This is one in a series of History Lives: a piece of creative writing based on historical accuracy which aims to put the reader in the shoes of the people that experienced it first-hand. If you'd like to find more in this series, visit the History Lives index page.
The hush of the sea laps calmly onto the muddy silt, the sweet sting of salt on the air. Along the edges of the town, men stand nervously in the mid-afternoon chill, squinting their eyes into the distance to ready themselves for what they know is coming. The warning went up an hour ago, torches lit at regular points along the town's coast, summoning men to gather what weapons and tools they could at short notice and stand in defence of their town. A clamber of church bells pealed in a warning to the town to ready themselves for attack. Local townspeople of all trades, lined up with archers and some wearing armour - a hundred and fifty of them, all eyes fixed intently on the menacing ships floating into view on the water beyond. Their sails were set against a grey, cloudy late afternoon autumn sky; it would soon be dark.
But this was not a full scale military invasion. Eight galley ships, led by the French Admiral and consisting of French and Genoese navy, with one thing on their mind: focused devastation.
The English king, Edward III, had been embarking on a war with France, and this expedition aimed to damage the royal coffers financially, hinder Southampton's revenues as an important trading centre and exert bullying tactics, to show the young 25-year old, bearded king the force of the combined French and Italian navy. They had done the same just months before in Portsmouth, another completely undefended - but important - port town of Edward's.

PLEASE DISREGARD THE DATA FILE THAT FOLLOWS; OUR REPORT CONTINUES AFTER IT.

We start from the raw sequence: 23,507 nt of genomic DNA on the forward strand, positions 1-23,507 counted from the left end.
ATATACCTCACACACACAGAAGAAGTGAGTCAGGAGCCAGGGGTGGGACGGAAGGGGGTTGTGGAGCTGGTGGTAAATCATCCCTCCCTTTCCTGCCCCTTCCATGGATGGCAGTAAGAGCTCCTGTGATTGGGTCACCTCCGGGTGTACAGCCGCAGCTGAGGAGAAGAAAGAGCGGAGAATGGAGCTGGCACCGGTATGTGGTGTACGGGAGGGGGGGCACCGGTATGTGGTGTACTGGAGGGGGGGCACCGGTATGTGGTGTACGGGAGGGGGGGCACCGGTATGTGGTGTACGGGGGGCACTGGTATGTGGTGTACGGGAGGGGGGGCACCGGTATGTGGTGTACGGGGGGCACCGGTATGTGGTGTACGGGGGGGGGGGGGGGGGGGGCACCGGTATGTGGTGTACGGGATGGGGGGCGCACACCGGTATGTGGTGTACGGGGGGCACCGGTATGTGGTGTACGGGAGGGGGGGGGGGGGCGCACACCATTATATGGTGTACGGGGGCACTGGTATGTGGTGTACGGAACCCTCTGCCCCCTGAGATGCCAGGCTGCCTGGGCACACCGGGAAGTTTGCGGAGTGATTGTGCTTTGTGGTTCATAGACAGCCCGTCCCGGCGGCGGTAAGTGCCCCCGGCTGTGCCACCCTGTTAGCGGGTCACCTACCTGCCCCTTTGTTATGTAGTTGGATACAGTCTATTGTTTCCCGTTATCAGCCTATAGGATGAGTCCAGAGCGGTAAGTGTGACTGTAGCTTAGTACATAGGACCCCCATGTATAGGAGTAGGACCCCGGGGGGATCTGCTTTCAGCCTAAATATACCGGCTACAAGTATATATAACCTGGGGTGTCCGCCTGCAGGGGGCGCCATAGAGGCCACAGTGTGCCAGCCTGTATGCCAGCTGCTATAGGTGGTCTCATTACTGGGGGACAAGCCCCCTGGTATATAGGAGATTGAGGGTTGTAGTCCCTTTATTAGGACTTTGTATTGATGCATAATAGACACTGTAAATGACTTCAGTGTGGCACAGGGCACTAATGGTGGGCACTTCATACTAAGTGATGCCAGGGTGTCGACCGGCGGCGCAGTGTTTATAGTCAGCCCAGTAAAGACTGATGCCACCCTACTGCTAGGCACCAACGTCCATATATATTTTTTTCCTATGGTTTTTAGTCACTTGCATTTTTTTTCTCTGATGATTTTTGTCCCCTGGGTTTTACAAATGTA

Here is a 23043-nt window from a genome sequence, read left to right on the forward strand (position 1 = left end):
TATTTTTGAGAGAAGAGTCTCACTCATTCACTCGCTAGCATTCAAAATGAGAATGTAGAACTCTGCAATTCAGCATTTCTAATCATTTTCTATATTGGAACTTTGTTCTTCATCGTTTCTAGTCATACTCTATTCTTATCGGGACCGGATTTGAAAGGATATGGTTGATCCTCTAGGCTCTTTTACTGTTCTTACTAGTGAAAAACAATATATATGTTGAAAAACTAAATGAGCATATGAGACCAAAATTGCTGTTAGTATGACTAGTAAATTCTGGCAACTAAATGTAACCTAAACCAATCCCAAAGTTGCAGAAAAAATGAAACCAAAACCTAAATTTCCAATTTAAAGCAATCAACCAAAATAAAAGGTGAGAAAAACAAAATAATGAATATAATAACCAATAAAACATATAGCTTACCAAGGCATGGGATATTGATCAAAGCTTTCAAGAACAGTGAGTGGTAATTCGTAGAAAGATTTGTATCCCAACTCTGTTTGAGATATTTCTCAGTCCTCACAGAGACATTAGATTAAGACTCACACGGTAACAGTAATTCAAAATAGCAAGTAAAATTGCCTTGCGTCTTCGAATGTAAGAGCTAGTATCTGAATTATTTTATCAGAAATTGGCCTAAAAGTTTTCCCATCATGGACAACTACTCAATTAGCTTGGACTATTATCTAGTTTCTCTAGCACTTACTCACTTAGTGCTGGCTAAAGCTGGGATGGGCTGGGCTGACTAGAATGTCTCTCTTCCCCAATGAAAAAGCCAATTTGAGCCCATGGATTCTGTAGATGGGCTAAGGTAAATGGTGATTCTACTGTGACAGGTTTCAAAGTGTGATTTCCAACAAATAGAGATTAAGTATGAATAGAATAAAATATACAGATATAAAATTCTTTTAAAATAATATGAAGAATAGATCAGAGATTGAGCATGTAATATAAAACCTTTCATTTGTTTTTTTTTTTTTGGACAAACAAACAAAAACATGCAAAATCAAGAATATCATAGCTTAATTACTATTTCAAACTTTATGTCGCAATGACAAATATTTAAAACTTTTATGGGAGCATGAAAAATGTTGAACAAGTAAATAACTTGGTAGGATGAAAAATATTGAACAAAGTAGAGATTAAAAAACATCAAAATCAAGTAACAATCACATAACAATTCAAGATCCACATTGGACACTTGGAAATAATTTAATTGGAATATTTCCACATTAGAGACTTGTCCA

The large wooden galleys containing around 300 men each, their sails ballooning in the wind, came to a stop just outside the western end of the town. Out poured thousands of raiders, stumbling up onto the narrow, uphill streets of Bugle Street, Cuckoo Lane and the Western end of the town, where there were gaps in the town's defensive walls. They clashed with locals at first, a rain of arrows falling onto them from above, but on seeing that the odds were against them many dropped their weapons with a clatter and fled. Raiders violently smashed wooden doors to the Merchant's storerooms that lined the western town, stealing wine, wool and other goods. Some carried what they could back to the ships - others, the vast majority - ran into the town, killing and violating the townspeople where they went. The language of the French and Genoese - and some Spanish - mingled in the tense air with locals' screams, shouts and pleas for mercy. Dogs barked. Children cried. The dull thump and crack of wooden doors being broken down and the tinny crackle of broken glass filled the town over the familiar screech of the odd seagull.
The Norman church of St Michael, its steeple proud and resolute against the grimy sky, contrasted with the chaos of the scene within. The heavy wooden doors of the church had been locked. Inside, the town's wealthiest inhabitants prayed with common men, women and children who had fled there, hoping the raiders would bend to the ancient custom of sanctuary. Some mentally added up their worth - money, silver and jewels - in case it could be used to bargain for their lives, others kneeling and praying within the whitewashed walls, amidst wooden pews, tombs and images of Christ. Mothers in plain, ankle-length tunics, their long hair braided on the top of their heads and covered by linen hoods, calmed the cries from frightened children, shushing them and trying not to show them the fear within their own eyes. But despite their prayers, they were not to be saved. The raiders broke into the church, where the people were now trapped, killing indiscriminately. They had come to cause destruction to this internationally-important port town and they would leave satisfied.